In search of a new ‘home’

Shahid Gazi looking at his 90-year old brother’s picture and introducing him to his family. One of the author’s of The Bengal Diaspora returned to show him his brother’s picture.

Shamsul Huq’s grandfather, a Pathan from Afghanistan and a cloth dealer, travelled all the way through India to Noakhali and, being enamoured with a Bengali girl, settled there. Huq’s father moved from Noakhali to Assam in search of a better livelihood.

Shamsul Huq claims that he was born in the Kidderpore docks in Kolkata in 1901. A fascination for steamships took this young man from Kolkata to London, stepping into Rangoon, Colombo, Singapore, Jeddah and “Africa” along the way, as a crew in the British merchant marine. During the Second World War, his ship was bombed by the Japanese, leaving him with grave injuries. He left the sea-faring job for good and returned to his birthplace, Kidderpore. But the riots of 1946 and the subsequent partition forced him to flee to Assam, where his father had worked as a railway-man. During the 1960s, when tensions brewed between “settler” Muslims and the local Assamese, Huq and his family were again pushed out. Finally, he settled in Dinajpur under the rehabilitation programme of the then East Pakistan government.

The peripatetic life story of centenarian Mohammed Shamsul Huq depicts the less-discussed history of Muslim migrants—arriving in hope or leaving in despair—during the tumultuous 20th century. The extraordinary research work Bengal Diaspora: Rethinking Muslim Migration is a welcome effort in filling this gap.

The book weaves together threads of experiences of Muslim migrants like Shamsul Huq, who migrated from and settled within the Bengal delta region after 1947. It is a collective effort of three prominent academicians: Claire Alexander, Professor of Sociology at the University of Manchester; Joya Chatterji, Professor of South Asian History at the University of Cambridge; and Annu Jalais, Assistant Professor, South Asian Studies at the National University of Singapore. They take a creative interdisciplinary approach, combining their respective fields of historical, sociological and anthropological knowledge, to migration and diaspora research.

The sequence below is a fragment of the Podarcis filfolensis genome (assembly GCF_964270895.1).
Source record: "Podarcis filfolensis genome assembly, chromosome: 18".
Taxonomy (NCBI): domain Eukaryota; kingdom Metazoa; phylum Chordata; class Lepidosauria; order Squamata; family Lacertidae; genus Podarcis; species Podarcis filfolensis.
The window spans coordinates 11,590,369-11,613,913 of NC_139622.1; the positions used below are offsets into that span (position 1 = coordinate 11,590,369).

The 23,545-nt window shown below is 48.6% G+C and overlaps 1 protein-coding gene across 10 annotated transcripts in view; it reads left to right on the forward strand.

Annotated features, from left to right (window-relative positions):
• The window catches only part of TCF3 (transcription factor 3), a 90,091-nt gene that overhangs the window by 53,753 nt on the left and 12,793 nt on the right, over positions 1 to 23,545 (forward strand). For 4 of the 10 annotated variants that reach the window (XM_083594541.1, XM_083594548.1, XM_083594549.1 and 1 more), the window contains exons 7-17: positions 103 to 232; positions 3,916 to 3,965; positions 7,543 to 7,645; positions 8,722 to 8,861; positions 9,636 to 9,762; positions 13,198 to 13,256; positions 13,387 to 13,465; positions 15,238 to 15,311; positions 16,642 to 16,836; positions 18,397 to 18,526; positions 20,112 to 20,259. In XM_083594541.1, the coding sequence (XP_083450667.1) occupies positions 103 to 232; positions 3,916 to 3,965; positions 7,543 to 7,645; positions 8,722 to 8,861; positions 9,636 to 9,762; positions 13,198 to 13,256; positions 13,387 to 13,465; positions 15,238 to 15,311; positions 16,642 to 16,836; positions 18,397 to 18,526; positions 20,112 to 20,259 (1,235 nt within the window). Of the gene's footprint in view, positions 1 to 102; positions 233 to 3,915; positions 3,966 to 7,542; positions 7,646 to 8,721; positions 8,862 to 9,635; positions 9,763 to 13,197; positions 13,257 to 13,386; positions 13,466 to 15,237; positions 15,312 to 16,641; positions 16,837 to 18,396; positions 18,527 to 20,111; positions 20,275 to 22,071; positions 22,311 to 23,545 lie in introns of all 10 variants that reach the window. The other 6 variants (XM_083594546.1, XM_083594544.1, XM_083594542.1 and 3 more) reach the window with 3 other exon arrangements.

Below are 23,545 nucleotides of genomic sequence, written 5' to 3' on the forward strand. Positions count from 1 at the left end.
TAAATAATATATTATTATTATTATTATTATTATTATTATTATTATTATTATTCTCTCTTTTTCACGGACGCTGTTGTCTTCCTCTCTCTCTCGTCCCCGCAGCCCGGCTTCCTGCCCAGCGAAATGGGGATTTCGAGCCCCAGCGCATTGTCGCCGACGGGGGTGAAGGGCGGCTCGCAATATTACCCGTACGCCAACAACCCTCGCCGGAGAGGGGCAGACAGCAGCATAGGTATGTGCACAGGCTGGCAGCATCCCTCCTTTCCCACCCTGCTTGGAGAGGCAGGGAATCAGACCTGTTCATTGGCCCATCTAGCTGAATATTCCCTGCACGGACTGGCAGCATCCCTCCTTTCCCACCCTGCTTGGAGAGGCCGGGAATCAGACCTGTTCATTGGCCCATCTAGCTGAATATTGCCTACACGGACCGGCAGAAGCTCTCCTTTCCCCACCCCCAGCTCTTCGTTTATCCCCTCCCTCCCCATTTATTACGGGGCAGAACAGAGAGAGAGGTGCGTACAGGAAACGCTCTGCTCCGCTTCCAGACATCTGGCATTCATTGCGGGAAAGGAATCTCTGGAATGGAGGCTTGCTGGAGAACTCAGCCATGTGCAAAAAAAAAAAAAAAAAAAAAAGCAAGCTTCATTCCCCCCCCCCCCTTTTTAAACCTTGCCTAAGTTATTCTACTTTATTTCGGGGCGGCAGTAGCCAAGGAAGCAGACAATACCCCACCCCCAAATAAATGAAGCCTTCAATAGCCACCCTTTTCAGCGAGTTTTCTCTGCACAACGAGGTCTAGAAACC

Although the migrants and the places of arrival are different, there are some similar patterns of constraints and contingencies in finding a new “home”.

To put the discussion of post-partition migration into historical context, the book begins with a brief history of mobility in the Bengal delta during the period between 1857 and 1947. Their discussion on peasant migration from overpopulated parts of East Bengal to the forested river valleys of Assam and Burma is critically relevant for tracing the roots of the ongoing ethnic tensions in Assam and the Rakhine province. Since the late 19th century, a large number of Bengalis had been employed by local landlords in Assam for clearing land. The introduction of the Assam-Bengal railway gave impetus to this migration flow, and by 1931 there were already almost 600,000 immigrant Bengalis in Assam. Similarly, the British government encouraged migration into Burma for rice cultivation, which attracted a large number of labourers from the Chattogram area. By 1931, there were almost 400,000 Bengali speakers in Burma. The number continued to grow until 1941, when various migration control measures were enforced to set off influx from India. These early histories of human flows across and beyond the Bengal delta prove that there was widespread mobility before partition, which has had huge implications in the shaping and reshaping of the history of the region. It also challenges the nostalgic belief that before 1947 Bengal was a comfortably settled society.

In explaining the patterns of migration and settlement during the post-partition period, the book proposes a theoretical framework of “mobility capital”, which is a bundle of capacities, predispositions, and connections, often rooted in the family and group histories of the migrants. It is observed that migrants with similar types of mobility capital tended to move to similar destinations. Those who lacked adequate mobility capital or were tied by obligations to “home” had to end up in impoverished communities of the internally displaced. The life stories of the migrants inform that actual monetary resources and literacy have not been as critical as one might expect. Lascars (seafarers) from Sylhet, for example, had very little money or education. But a large number of them succeeded in migrating to London and Manchester through their exceptionally rich and extended networks established over decades of travel on the high seas.

Source: Shamsuddoza Sajen,

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